HARRISBURG – Two weeks into the trial on the constitutionality of Pennsylvania’s voter-identification law, both sides profess confidence that they will prevail. That’s probably a good indication that neither is really sure.
After nine days of testimony by state government bureaucrats, nationally known experts on statistics and communications and individual voters frustrated by the new photo ID requirement, Commonwealth Court Judge Bernard McGinley put the trial on hold for a four-day weekend as lawyers prepare to sum up their cases in closing arguments anticipated next week.
The issue is where the line should be drawn between Pennsylvanians’ right to vote and the state’s interest in protecting the integrity of elections. So far, the debate has been largely hypothetical – the court has blocked enforcement of the March 2012 law since before the presidential election – but the trial verdict will be a major step toward deciding whether it is allowed to take effect.
The law would require all voters to show a Pennsylvania driver’s license or another acceptable photo ID with a current expiration date before they may cast ballots in an election. Voters who go to the polls without proper ID could only cast provisional ballots, which would be counted only if they provide local officials with an acceptable ID within six days after the election.
Political intrigue surrounds the trial because the law was approved by the Republican-controlled Legislature without a single Democratic vote and signed by Gov. Tom Corbett at a time other GOP-led states were tightening their voting requirements. Democrats insist the real goal was to discourage voting among older people, minorities and other Democratic-leaning groups.
Lawyers for the plaintiffs say they’ve built a strong, multifaceted case for overturning what would be one of the nation’s strictest voter ID laws. And state lawyers have conceded that they are not aware of any cases of voter impersonation.
“There’s not only no compelling reason for this law, there’s no reason,” said Witold Walczak, an attorney for the American Civil Liberties Union of Pennsylvania who is on the plaintiffs’ legal team.
A major piece of the plaintiffs’ case is research by their statistical expert, who estimates “hundreds of thousands” of voters lack one of the three photo ID cards issued by the Pennsylvania Department of Transportation or have IDs that will expire before the Nov. 5 municipal and judicial election. A statistician hired by the state to review that claim suggested that number is inflated but offered no estimate of his own.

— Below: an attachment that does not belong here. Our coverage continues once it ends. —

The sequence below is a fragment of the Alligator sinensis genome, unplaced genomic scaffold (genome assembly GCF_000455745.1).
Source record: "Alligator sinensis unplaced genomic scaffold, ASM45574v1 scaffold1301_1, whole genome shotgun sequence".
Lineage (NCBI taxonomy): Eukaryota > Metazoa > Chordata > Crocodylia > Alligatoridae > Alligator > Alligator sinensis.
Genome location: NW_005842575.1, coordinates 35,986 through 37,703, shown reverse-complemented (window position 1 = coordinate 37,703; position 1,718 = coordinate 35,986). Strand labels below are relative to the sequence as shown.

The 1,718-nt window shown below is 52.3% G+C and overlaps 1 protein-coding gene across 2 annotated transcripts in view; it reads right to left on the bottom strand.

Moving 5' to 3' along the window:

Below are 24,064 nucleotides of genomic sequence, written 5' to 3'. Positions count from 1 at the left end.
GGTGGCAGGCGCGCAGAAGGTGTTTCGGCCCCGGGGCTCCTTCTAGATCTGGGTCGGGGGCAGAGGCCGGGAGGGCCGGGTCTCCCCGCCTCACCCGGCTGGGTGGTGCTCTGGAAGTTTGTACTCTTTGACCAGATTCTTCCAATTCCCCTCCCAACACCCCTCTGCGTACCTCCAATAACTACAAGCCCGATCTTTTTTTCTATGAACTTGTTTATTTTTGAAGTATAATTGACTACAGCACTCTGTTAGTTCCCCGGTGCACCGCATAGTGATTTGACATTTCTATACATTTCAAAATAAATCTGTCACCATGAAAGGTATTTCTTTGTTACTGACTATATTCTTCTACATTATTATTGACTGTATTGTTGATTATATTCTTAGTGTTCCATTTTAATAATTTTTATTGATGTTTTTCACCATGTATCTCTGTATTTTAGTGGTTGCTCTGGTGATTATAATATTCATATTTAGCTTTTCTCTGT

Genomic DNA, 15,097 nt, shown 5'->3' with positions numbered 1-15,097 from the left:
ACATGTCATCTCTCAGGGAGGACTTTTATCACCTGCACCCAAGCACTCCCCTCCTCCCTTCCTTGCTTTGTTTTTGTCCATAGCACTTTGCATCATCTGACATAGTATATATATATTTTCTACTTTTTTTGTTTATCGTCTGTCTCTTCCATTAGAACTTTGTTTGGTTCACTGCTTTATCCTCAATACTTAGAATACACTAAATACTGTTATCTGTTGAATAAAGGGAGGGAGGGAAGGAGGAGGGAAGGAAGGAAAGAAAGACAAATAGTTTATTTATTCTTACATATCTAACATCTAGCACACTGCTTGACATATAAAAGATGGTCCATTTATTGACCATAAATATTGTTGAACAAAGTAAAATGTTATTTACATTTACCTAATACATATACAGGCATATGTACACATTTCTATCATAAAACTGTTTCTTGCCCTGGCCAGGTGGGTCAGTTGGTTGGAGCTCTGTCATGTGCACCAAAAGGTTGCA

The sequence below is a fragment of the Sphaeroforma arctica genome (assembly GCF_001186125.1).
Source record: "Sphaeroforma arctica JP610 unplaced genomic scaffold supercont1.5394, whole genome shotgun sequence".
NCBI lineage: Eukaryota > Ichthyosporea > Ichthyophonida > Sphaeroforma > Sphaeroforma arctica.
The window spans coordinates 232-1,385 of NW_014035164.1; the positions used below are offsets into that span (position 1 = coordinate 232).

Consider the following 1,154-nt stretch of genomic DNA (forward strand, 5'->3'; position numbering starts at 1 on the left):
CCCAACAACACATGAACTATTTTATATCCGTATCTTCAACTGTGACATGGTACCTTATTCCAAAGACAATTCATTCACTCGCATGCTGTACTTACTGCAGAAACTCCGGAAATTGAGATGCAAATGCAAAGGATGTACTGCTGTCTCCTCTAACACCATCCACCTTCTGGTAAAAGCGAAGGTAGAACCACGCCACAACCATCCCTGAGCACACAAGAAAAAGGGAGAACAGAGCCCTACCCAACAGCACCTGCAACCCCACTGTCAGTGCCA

Also, the plaintiffs have questioned the value of the special voting-only Pennsylvania Department of State IDs available for free to registered voters who lack other valid ID. They identified several dozen such voters who applied for the free card before last year’s election but received them only after the election or did not receive them at all. State officials responded that it is an unfair example because the law wasn’t being enforced and such cases would be expedited if it were being enforced.
A half-dozen voters, mostly older women who no longer drive and whose medical condition increasingly limits their mobility, testified for the plaintiffs in prerecorded videos,. They talked about the importance of voting, the pain of walking or even sitting, and their reluctance to impose on others for rides to, say, a distant PennDOT licensing center where they may have to wait in line for an ID photo.
Sometimes, 73-year-old Patricia Norton of Womelsdorf said in her video, “Pain really rules your life.”
In defending the law, the state’s legal team has relied largely on testimony from Corbett administration officials who helped shape the legislation as it moved through the Legislature and helped plug policy gaps once it was signed.
It’s up to the plaintiffs to prove that the law is unconstitutionally onerous.
D. Alicia Hickok, a Philadelphia lawyer on the state team, said it’s not the state’s responsibility to issue every voter an ID, but to ensure that every registered voter has the means to get an ID or an exemption that allows him or her to vote without one.
“I believe that that’s what’s been done and I think that’s what the record has demonstrated,” she said.
Whatever the verdict, this issue won’t fade away soon: both sides have vowed to appeal a loss to the state Supreme Court.